"Each State shall appoint, in such Manner as the Legislature thereof may direct, a Number of Electors ..." -- U.S. Constitution
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Endorsed by 2,110
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In addition to 1,129 state legislative sponsors (shown above), 981 other legislators have cast recorded votes in favor of the National Popular Vote bill.
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Tom Golisano

Entrepreneur Tom Golisano Endorses National Popular Vote

Short Explanation
The National Popular Vote bill would guarantee a majority of the Electoral College to the presidential candidate who receives the most popular votes in all 50 states and the District of Columbia. The bill would reform the Electoral College so that the electoral vote in the Electoral College reflects the choice of the nation's voters for President of the United States.   more
11 Enactments
The National Popular Vote bill has been enacted into law in states possessing 165 electoral votes — 61% of the 270 electoral votes needed to activate the legislation.

  • Maryland - 10 votes
  • Massachusetts - 11
  • Washington - 12 votes
  • Vermont - 3 votes
  • Rhode Island - 4 votes
  • DC - 3 votes
  • Hawaii - 4 votes
  • New Jersey - 14 votes
  • Illinois - 20 votes
  • New York - 29 votes
  • California - 55 votes

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    Advisory Board
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    Birch Bayh (D–IN)
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    What Do You Think
    How should we elect the President?
    The candidate who gets the most votes in all 50 states.
    The current Electoral College system.

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    Kent County Times
    Electoral College's time has passed
    Kent County Times Editorial
    February 16, 2007

    It's a little hard for a modern-day American to wrap his or her head around the Electoral College concept.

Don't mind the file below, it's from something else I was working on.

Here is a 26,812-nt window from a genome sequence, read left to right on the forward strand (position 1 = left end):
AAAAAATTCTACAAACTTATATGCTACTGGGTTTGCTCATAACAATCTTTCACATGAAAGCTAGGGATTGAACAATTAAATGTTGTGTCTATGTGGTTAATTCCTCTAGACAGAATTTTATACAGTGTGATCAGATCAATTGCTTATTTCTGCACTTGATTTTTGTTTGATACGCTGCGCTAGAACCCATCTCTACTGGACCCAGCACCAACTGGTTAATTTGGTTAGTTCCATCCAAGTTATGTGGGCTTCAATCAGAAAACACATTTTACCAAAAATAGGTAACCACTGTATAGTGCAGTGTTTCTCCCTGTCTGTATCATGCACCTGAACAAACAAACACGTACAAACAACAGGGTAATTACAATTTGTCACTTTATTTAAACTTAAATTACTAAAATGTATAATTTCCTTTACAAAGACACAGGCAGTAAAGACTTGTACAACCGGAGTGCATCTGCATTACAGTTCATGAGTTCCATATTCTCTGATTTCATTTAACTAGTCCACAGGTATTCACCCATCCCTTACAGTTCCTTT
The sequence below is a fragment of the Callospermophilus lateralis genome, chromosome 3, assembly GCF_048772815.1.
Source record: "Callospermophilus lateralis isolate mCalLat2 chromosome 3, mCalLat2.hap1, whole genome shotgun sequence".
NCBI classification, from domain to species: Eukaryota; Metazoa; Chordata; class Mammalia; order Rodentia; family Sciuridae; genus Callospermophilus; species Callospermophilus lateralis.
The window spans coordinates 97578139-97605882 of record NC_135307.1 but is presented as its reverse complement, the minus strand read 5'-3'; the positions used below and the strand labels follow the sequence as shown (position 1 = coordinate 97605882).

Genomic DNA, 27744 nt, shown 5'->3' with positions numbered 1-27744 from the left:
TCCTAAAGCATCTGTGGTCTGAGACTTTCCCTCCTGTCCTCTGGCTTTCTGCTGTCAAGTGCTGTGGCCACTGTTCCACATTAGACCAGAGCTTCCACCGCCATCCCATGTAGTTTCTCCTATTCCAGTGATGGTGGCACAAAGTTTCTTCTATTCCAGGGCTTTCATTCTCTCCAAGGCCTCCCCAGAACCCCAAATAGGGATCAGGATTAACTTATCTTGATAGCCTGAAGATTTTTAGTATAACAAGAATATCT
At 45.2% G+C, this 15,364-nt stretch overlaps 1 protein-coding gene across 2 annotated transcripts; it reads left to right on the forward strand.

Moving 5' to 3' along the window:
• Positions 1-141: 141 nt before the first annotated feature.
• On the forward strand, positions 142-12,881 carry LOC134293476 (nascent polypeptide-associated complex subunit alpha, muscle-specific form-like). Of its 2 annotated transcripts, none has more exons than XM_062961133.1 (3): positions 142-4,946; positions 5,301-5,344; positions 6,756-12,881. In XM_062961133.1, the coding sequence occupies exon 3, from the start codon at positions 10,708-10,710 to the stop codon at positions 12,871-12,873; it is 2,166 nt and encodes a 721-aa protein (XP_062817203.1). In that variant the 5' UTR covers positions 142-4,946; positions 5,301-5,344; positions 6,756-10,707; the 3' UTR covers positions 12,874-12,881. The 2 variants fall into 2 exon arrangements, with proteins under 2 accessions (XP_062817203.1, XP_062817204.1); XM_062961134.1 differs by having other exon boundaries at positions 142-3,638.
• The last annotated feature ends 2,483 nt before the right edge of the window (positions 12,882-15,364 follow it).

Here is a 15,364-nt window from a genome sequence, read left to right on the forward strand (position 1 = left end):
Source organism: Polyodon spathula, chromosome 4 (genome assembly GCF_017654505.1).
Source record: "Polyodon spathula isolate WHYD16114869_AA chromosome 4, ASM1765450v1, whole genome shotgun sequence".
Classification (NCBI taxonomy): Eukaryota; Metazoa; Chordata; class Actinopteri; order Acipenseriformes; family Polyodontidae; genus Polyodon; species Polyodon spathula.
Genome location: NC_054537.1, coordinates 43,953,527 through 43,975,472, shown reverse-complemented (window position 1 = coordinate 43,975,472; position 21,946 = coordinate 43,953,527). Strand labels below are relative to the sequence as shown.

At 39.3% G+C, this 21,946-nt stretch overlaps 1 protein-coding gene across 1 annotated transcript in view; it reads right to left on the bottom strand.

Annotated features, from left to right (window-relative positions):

To start, when you head to the voting booth during a presidential election, you're not really there to elect a president. The presidential candidates' names are there right in front of you, and you're asked to pick one, but really, you're electing an elector. Confused yet?

    It's that elector's job to meet up with all the other electors - some time substantially after the general election - and actually pick a president. Every state gets a share of electors sort-of-but-not-exactly in proportion with its population. And those electors are pledged to vote for whichever presidential candidate won their states - but they're not technically obligated to; an elector can go rogue and vote against his or her state's pick.

    Does that sound needlessly complicated and inequitable? That's because it is.

    The electoral college was designed specifically to render the notion of "one person, one vote" moot - in an attempt to avoid the so-called tyranny of the majority. That's not necessarily a bad thing; plenty of constitutionally or otherwise lawfully devised procedures exist for the same purpose. Courts, for instance, can override an overwhelming majority in the legislature if the legislature's new law is unconstitutional - if the majority's happy to trample on a right fundamental to life under our system of government.

    American democracy might best be summed up like this: "The majority rules, but let's be reasonable here."

    In the case of the electoral college, the rough representation of states is kept rough to ensure that one region's interests don't unfairly outweigh another - that a well-populated industrial state can't step all over a more sparsely populated agricultural state. But the system doesn't work well in the era of the global village, when issues of importance are influenced by far more than geography.

    Throughout the country, we share a common culture, a common media.

    It's trivial to communicate with someone hundreds of miles away, and our sense of community has adjusted itself to this new reality.

    Regional representation is no longer our primary concern - it's ideological representation.

    Geography still matters, it's just no longer the be-all end-all. And in an age where so many influences factor into our political perspectives, there really is no reasonable alternative to "one person, one vote." It's simply the fairest approach available.

    Rhode Island Sen. Daniel Issa agrees, and that's why he's angling to have the state subscribe to the National Popular Vote system. We suspect Issa knows the plan will never quite work - it would ask electors to pledge to support the overall popular vote, regardless of what their states do - because of partisan concerns among electors.

    Actually abolishing the Electoral College itself would be even more difficult - and require a difficult-to-pass constitutional amendment.

    But we applaud the statement Issa's trying to make, and would welcome changes that take away the incentive for candidates to pander to so-called "battleground" states while ignoring the interest of the country as a whole.

    Voters don't feel represented - in part because they really aren't, not directly. Who can blame them?


    Reform the Electoral College so that the electoral vote reflects the nationwide popular vote for President